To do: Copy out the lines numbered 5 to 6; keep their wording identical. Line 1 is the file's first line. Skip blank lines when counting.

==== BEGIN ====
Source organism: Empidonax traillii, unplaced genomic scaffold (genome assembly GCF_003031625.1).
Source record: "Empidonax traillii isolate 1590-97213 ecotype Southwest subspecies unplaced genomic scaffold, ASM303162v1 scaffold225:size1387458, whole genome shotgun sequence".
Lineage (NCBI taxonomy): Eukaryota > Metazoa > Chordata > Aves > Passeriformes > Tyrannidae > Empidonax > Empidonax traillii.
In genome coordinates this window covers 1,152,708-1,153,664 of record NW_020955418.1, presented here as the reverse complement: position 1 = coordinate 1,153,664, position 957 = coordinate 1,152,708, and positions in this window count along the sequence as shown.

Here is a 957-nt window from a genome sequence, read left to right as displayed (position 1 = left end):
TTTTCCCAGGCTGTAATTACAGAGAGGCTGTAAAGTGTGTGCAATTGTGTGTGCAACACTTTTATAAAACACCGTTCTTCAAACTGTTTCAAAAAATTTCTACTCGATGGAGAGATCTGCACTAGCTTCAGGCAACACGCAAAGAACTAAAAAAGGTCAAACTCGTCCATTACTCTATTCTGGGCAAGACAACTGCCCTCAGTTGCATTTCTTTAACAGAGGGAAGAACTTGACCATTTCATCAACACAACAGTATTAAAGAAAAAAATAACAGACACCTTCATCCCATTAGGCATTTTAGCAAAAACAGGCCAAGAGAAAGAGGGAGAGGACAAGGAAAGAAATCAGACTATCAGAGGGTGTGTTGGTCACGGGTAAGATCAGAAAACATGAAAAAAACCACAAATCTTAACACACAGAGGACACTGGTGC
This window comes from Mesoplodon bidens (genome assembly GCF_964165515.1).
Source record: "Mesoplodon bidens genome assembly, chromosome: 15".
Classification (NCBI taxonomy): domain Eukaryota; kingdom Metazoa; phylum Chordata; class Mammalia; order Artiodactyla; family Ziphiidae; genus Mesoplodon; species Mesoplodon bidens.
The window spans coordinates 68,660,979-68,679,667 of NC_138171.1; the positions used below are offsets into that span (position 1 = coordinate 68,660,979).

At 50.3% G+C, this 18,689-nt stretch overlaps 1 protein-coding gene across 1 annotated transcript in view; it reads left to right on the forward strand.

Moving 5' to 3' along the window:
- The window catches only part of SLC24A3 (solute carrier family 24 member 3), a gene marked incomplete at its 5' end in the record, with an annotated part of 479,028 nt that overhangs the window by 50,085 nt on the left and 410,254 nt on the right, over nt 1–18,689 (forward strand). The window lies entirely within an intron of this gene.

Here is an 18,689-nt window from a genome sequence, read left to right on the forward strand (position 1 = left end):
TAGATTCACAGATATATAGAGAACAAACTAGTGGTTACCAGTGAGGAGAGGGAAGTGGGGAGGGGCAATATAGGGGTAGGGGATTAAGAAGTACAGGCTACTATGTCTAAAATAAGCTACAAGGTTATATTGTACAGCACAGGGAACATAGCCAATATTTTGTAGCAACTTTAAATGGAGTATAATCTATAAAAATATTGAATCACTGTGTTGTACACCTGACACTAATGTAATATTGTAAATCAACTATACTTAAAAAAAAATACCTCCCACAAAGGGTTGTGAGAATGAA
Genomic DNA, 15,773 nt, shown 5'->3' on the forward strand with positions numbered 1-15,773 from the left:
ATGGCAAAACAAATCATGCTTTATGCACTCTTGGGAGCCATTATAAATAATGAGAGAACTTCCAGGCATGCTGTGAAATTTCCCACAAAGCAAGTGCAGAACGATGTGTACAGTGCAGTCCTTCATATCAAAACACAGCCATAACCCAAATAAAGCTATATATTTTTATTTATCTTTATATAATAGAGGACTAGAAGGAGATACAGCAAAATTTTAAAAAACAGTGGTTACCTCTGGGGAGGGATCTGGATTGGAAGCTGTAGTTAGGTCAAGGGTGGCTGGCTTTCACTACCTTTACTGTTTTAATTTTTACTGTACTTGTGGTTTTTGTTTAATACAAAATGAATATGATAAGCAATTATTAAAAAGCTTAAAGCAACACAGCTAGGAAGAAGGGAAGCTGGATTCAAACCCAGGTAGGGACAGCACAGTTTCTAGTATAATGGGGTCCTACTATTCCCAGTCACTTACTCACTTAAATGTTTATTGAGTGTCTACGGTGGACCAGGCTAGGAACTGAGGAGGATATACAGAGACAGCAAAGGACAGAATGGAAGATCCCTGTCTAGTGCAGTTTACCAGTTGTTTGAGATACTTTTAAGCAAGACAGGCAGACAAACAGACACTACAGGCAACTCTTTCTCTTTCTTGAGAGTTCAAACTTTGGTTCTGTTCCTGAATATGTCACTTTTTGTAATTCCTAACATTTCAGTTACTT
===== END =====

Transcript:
Here is a 957-nt window from a genome sequence, read left to right as displayed (position 1 = left end):
TTTTCCCAGGCTGTAATTACAGAGAGGCTGTAAAGTGTGTGCAATTGTGTGTGCAACACTTTTATAAAACACCGTTCTTCAAACTGTTTCAAAAAATTTCTACTCGATGGAGAGATCTGCACTAGCTTCAGGCAACACGCAAAGAACTAAAAAAGGTCAAACTCGTCCATTACTCTATTCTGGGCAAGACAACTGCCCTCAGTTGCATTTCTTTAACAGAGGGAAGAACTTGACCATTTCATCAACACAACAGTATTAAAGAAAAAAATAACAGACACCTTCATCCCATTAGGCATTTTAGCAAAAACAGGCCAAGAGAAAGAGGGAGAGGACAAGGAAAGAAATCAGACTATCAGAGGGTGTGTTGGTCACGGGTAAGATCAGAAAACATGAAAAAAACCACAAATCTTAACACACAGAGGACACTGGTGC